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Congressional Black Caucus Institute Accepts Donations from Private Prison Companies

by Matt Clarke

Although the website of the Congressional Black Caucus states that banning private prisons is part of its agenda during the current congressional session, the legally separate but affiliated Congressional Black Caucus Institute (CBCI) has accepted donations from CoreCivic, formerly Corrections Corporation of America, and the Institute’s 21st Century Council lists lobbyists for private prison firms as “platinum members.”

For-profit prison companies “are among the most committed entities in opposition to transforming our criminal justice system,” said Scott Roberts, senior director of Criminal Justice Campaigns at the racial justice organization Color of Change, which previously pressured then-presidential candidate Hillary Clinton and the Congressional Black Caucus’s political action committee to stop taking donations from private prison operators.

“They are the most invested in maintaining the status quo that’s got us to being a country that is leading in the history of the world in incarcerating its own people,” Roberts stated in an August 2019 article, adding, “It’s incredibly disappointing to know that any of the entities affiliated with the Congressional Black Caucus continue to take money from CoreCivic or any other private prison company, so there’s just no excuse for it. It’s unacceptable.”

In a lobbying disclosure report, CoreCivic revealed that, on April 15, 2019, it donated $25,000 in “honorary expenses” to the CBCI. The document listed as honorees CBCI chair U.S. Rep. Bennie Thompson and CBCI board members Rep. Jim Clyburn and Cedric Richmond. CoreCivic made a similar $25,000 “honorary expenses” contribution to the CBCI in 2018.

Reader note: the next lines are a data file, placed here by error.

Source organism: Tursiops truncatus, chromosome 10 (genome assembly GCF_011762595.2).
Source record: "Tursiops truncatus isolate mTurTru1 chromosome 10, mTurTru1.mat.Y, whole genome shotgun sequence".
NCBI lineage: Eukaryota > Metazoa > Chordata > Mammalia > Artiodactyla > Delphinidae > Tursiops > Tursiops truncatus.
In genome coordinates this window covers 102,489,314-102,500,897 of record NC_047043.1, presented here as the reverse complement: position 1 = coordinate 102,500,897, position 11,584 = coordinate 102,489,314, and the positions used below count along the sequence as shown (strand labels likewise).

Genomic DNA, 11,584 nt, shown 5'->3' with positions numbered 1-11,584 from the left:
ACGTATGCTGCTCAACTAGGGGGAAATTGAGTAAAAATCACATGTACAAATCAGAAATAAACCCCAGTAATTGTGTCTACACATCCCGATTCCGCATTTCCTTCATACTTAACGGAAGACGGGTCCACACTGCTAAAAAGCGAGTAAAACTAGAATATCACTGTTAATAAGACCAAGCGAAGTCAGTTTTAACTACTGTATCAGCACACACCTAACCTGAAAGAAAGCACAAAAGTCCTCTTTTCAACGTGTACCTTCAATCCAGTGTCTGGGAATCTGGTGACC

“It’s clear that the prioritization on fundraising has outweighed the principles that these people should be governing under,” Roberts noted. “One being that you can’t sell out our communities to the people who want them to be incarcerated, people who have benefited from the racial bias in the criminal justice system.”

Rep. Thompson chairs the House Committee on Homeland Security, which includes Immigration and Customs Enforcement (ICE), and Rep. Richmond is a committee member. Since 2008, ICE has awarded almost $1.9 billion in contracts to GEO Group, while CoreCivic has received over $1.1 billion in contracts.

Jeremy Wiley is a registered lobbyist and CoreCivic’s managing director of government relations. Emanuel Barr is GEO’s national director of legislative and community affairs. Both were listed as “platinum members” in the CBCI’s 21st Century Council 2019 annual report.

That report promotes a new “pay for success” performance-based model to align prison contractors with public policy objectives for reducing recidivism, by holding “providers accountable for delivering measurable results, allow[ing] for ‘success’ payments if recidivism rates improve beyond a certain threshold, and penalties for unachieved goals.” This refers to programs like CoreCivic’s community corrections initiative, which includes running re-entry centers and providing non-residential services like electronic monitoring.

CoreCivic is reaping increasing profits from community corrections and reentry services. In 2018, its revenue from such programs grew by 37% over the previous year to almost $102 million. To maintain and expand its contracts, CoreCivic hires lobbyists and makes political donations as part of its business model.

The Congressional Black Caucus’s political action committee (PAC) cut ties with private prison lobbyists in 2016, following a campaign by Color of Change. That included lobbyists with the Washington, D.C.-based firm of Akin Gump Strauss Hauer & Feld, LLP who represented CoreCivic’s interests. [See: PLN, July 2016, p.17].

PLN previously reported a similar issue with private prison donations to the League of United Latin American Citizens (LULAC), which returned the contributions from Corrections Corporation of America after they were publicly reported. [See: PLN, Dec. 2009, p.26]. Thus far, there is no indication that CBCI intends to return the private prison money it received. 



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